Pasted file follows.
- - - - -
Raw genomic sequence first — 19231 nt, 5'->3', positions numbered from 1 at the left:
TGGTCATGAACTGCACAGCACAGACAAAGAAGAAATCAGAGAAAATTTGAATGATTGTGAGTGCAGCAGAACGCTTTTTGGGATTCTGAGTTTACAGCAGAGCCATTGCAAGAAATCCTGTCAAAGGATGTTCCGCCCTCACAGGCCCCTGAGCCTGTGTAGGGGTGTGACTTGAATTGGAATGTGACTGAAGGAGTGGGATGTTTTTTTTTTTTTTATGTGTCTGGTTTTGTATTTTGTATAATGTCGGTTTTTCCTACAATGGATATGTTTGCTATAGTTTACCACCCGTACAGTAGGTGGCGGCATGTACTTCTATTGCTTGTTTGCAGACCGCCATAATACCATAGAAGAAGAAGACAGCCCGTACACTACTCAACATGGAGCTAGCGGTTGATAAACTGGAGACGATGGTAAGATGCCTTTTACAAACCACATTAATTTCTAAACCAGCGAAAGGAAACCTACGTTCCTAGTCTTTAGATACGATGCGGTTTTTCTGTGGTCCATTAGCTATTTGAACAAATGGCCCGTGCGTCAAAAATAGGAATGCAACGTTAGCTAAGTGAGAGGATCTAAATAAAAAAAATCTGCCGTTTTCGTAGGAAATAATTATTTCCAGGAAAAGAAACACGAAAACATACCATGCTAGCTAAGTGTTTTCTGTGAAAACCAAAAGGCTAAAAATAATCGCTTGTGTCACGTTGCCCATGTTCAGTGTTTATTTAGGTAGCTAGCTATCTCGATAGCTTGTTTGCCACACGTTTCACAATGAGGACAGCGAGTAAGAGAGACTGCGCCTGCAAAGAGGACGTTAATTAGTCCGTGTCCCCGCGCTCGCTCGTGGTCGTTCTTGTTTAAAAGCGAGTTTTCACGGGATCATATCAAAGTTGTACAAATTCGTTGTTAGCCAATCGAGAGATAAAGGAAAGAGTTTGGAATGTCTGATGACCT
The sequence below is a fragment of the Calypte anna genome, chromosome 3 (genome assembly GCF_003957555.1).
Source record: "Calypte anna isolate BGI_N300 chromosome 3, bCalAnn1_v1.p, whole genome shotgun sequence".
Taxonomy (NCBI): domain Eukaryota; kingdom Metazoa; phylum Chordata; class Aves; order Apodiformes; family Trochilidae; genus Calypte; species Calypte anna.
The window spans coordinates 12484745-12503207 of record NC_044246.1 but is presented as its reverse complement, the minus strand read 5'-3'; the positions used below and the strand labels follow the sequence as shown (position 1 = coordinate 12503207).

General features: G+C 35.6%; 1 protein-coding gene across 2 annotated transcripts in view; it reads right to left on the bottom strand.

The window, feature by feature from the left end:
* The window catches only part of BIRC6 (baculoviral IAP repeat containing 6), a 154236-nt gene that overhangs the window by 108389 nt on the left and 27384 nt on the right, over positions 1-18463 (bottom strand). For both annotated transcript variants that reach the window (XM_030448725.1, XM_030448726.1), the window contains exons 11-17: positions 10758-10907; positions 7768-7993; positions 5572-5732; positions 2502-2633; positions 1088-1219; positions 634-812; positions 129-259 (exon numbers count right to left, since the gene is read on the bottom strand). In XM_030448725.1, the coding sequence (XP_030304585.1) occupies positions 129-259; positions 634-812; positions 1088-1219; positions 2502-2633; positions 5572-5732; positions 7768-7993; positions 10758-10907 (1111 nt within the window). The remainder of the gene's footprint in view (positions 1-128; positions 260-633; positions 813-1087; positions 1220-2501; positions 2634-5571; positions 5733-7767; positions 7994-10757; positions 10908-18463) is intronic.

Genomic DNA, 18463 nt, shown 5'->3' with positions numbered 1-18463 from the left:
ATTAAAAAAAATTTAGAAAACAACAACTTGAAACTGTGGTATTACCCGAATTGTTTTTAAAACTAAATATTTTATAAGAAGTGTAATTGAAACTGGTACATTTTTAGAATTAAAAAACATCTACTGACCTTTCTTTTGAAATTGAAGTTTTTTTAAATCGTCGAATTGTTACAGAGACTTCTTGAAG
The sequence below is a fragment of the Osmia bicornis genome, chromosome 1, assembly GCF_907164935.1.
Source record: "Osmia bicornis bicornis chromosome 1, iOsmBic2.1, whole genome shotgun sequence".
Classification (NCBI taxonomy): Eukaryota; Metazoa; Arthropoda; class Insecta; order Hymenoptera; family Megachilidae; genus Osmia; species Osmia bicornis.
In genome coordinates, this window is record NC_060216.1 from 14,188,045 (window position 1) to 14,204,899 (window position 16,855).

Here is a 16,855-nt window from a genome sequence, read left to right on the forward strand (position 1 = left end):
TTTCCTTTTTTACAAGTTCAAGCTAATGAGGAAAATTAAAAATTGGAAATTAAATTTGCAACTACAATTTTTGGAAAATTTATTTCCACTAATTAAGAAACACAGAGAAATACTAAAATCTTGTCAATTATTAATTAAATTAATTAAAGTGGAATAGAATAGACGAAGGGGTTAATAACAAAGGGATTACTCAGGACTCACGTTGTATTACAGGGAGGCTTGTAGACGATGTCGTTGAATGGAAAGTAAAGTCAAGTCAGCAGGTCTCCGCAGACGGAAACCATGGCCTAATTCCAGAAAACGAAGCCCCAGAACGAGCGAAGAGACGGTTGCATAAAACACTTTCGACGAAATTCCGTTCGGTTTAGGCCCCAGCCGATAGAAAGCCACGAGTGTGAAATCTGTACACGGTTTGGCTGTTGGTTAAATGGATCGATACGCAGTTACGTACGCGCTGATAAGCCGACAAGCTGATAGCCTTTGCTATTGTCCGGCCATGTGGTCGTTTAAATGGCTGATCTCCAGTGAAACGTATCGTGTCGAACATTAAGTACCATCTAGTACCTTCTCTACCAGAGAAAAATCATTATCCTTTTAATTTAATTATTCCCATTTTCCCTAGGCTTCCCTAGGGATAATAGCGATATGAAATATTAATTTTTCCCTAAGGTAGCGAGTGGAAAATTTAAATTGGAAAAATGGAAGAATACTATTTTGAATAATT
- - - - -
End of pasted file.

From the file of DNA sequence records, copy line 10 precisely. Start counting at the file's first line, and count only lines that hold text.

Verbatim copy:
Genomic DNA, 18463 nt, shown 5'->3' with positions numbered 1-18463 from the left: